Literally Speaking: Where do we teach?

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Where do we teach?
How does the place in which we teach literary works influence what we teach?

Join me, Matilda Gabrielpillai and Erin Woodford on this panel, as we share our experience of both institutional and non-institutional environments for teaching literature, and debate the possibilities and limitations that such contexts provide.

The session will be moderated by Philip Holden.

Date: Thu, 24 Nov 2016
Time: 7.30pm to 9pm
Venue: The Select Centre (Blk 231 Bain Street, #04-01 Bras Basah Complex, Singapore 180231)
Price: Pay as you wish at the door (suggested contribution $10)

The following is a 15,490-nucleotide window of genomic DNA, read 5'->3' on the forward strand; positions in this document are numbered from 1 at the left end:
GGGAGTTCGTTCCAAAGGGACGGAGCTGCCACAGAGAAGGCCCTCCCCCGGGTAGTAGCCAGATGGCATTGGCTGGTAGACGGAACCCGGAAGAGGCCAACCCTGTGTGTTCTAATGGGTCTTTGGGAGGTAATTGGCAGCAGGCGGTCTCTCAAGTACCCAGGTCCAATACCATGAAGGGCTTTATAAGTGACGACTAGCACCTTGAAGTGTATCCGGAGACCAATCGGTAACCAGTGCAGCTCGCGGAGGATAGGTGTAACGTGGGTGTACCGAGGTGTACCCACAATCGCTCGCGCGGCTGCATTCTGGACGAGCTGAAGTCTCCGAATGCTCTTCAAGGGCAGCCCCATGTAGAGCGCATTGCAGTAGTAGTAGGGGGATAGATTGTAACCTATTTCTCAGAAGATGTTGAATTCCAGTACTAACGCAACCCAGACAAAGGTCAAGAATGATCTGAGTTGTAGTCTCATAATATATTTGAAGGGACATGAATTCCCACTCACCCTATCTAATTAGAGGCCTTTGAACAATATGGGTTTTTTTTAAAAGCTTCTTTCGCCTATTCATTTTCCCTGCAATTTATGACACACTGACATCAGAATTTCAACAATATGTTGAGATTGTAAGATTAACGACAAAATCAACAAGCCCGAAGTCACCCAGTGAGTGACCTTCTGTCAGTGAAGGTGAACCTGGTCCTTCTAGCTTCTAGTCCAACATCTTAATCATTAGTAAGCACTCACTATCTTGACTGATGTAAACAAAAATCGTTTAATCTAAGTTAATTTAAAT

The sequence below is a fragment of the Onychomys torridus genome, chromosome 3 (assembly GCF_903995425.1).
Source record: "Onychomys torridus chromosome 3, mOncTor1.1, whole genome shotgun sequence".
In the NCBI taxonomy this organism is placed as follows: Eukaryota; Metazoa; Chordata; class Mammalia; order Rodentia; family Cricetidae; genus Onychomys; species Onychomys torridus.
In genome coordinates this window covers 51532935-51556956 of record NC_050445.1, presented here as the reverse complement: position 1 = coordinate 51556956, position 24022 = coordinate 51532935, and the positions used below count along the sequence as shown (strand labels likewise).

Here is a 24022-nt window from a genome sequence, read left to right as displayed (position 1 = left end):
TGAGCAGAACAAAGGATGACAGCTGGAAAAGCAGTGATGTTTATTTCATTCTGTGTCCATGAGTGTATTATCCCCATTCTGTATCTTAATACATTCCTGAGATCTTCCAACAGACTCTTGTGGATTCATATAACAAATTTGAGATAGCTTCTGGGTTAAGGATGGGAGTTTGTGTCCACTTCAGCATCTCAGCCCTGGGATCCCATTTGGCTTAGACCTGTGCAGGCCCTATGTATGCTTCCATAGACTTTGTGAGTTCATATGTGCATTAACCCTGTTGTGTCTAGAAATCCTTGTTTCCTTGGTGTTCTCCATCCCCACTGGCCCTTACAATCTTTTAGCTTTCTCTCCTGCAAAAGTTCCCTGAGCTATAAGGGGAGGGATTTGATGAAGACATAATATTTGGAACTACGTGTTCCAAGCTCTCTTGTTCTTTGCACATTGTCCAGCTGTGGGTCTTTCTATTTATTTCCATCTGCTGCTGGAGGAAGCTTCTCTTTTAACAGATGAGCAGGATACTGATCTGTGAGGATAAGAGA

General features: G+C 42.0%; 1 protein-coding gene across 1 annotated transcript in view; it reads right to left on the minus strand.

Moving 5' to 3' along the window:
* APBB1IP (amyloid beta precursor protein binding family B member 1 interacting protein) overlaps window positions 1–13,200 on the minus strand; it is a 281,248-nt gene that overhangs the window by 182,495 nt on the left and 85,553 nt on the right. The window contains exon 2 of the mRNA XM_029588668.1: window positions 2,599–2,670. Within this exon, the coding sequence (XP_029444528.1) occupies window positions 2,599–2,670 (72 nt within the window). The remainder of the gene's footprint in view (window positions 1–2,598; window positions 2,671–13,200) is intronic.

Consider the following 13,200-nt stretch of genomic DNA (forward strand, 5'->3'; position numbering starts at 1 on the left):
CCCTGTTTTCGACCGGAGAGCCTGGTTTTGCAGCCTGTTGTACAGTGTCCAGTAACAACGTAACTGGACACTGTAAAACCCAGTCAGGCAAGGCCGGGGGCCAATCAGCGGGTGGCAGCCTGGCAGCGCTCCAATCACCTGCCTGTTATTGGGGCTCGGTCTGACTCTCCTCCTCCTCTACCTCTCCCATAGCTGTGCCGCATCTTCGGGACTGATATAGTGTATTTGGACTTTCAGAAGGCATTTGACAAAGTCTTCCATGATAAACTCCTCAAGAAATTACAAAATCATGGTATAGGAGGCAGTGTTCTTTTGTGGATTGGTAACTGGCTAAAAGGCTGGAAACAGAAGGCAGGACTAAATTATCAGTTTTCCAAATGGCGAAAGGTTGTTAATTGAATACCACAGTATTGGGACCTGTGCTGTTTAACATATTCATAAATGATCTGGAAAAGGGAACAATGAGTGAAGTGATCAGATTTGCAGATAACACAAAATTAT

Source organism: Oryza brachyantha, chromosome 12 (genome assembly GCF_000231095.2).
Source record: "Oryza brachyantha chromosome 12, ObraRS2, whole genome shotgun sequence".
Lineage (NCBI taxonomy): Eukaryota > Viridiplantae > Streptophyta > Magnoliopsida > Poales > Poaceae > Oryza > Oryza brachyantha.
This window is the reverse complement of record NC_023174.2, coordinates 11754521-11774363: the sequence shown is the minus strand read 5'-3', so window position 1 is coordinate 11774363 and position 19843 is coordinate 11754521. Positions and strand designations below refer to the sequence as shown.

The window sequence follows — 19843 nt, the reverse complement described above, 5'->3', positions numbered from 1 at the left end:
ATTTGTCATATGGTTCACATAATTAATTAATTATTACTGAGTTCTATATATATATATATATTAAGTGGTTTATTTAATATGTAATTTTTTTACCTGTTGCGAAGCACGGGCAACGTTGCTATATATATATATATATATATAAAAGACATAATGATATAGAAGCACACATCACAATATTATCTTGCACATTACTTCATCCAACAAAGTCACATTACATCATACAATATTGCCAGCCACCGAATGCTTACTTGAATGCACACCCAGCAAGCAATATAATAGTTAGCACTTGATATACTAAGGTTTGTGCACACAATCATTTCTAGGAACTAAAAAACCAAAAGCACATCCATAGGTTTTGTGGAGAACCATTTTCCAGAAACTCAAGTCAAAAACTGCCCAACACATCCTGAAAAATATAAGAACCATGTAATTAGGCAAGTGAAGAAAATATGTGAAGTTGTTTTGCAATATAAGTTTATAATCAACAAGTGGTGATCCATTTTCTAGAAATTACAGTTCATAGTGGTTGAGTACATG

*It’s shoes off at the space, so please dress comfortably!

Register at this link.
Join the Facebook event here.

Poet of colour

I’ve always thought of myself in these terms (in no particular order): writer, artist, educator, editor, and so forth.

At most, I’ve included the adjective “Singaporean” in front of the first two nouns, or “based in Singapore” behind the latter two to provide a sense of context.

But never in a million years have I thought of myself and my work in terms of race.

So I was pleasantly surprised – and very amused – to find myself being described as a “poet of colour”, as seen from one of the hashtags on this post:

Apparently, I'm a poet of colour 😂
Apparently, I’m a poet of colour 😂

It’s one of the few times – beyond form-filling and direct or indirect racist comments made in my presence, because people are occasionally unable to grasp my ethnic makeup – that I’m forced to confront the fact that race matters a lot more to other people than it does for me.